Bishop von Galen’s denunciation reached its crescendo the summer of 1941, when his sermons provided a blow-by-blow account of the regime’s persecution: “the attack on the religious orders which has long been raging in Austria, South Germany and the newly acquired territories of the Warthegau, Luxembourg, Lorraine and other parts of the Reich, has now stricken Westphalia.” (July 13, 1941 Hom.). “[Y]esterday, 12th July, the State Secret Police confiscated the two residences of the Society of Jesus in our city.” (Ibid.) “Yesterday, too, the same cruel fate was inflicted on the missionary sisters of the Immaculate Conception in Steinfurter Strasse, Wilkinghege.” (Id.) “[D]uring the past week the Gestapo has continued its campaign of annihilation against the Catholic orders. On Wednesday 30th July they occupied the administrative centre of the province of the Sisters of Our Lady in Mühlhausen.” (Aug. 3, 1941 Hom.) “On Thursday 31st July, according to reliable accounts, the monastery of the missionary brothers of Hiltrup in Hamm was also occupied and confiscated by the Gestapo and the monks were evicted.” Etc. Romero, of course, maintained a similar practice.
Like Archbishop Romero, Bishop von Galen saw himself forced to publically defend one Catholic order in particular: “I testify as a German and a bishop that I have the greatest respect and reverence for the Jesuit order, which I have known from the closest observation since my early youth for the last fifty years, that I remain bound in love and gratitude until my last breath to the Society of Jesus, my teachers, tutors and friends, and that today I have all the greater reverence for them.” (Jul. 13, supra.) Also like Archbishop Romero, Bishop von Galen had to declare: “Do not be surprised if the good Lord sends us times of trial; Our church is the church of martyrs.” (1936 Hom., supra. Compare Romero’s claim that his was, “a Church that is alive, a Church of martyrs, a Church that is filled with the Holy Spirit.”—Dec. 31, 1978 Hom.) Both bishops found solace in John 15:18: “If they have persecuted me, they will also persecute you.” And von Galen’s citation of John 16:2 was especially prophetic: “The time cometh, that whosoever killeth you will think that he doeth God service. And these things will they do unto you, because they have not known the Father, nor me.” (1936, Id.)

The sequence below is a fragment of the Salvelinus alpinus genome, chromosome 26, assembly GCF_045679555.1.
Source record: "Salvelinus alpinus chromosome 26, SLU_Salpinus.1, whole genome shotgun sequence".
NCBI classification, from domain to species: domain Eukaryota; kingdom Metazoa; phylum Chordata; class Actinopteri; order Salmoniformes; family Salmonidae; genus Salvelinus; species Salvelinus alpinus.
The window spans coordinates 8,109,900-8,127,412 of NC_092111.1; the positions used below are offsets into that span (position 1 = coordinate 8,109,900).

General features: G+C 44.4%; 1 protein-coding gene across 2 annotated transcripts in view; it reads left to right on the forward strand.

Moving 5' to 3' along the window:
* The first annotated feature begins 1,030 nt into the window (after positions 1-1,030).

Both bishops were targeted for execution—the difference is that the attempts against Romero’s life were successful. After von Galen’s 1941 sermons, a Nazi official proposed to Martin Bormann that the Bishop be killed, and on October 10, 1943 the Bishop's residence was bombed. (Beat. Profile, supra.) Like the March 9, 1980 bombing attempt of the Sagrado Corazón Basilica while Archbishop Romero was presiding mass, the bombing attempt against von Galen failed. “We Christians, of course,” von Galen declared, “are not aiming at revolution.” The Church was on the side of the German people, he said, and would not take arms even against “the enemy within” who wished to do it harm: “we cannot fight with arms. Against him we have only one weapon: endurance—strong, tough, hard endurance.” (Similarly, Archbishop Romero described how the Letters of St. Paul provided the “endurance and encouragement that we need today in order to live in this historical time.”—Dec. 4, 1977 Hom.)
Pope Benedict XVI has, not surprisingly, praised, in similar terms, both bishops. “All of us, and particularly we Germans,” Benedict said when von Galen was beatified in 2005, “are grateful because the Lord has given us this great witness of faith who made the light of truth shine out in dark times and had the courage to oppose the power of tyranny.” (October 9, 2005 Greeting.) He highlighted the same traits of witnessing the faith and opposing tyranny in El Salvador’s martyr: “Archbishop Romero was certainly an important witness of the faith, a man of great Christian virtue who worked for peace and against the dictatorship.” (May 9, 2007 Remarks to Reporters.)
And so he was.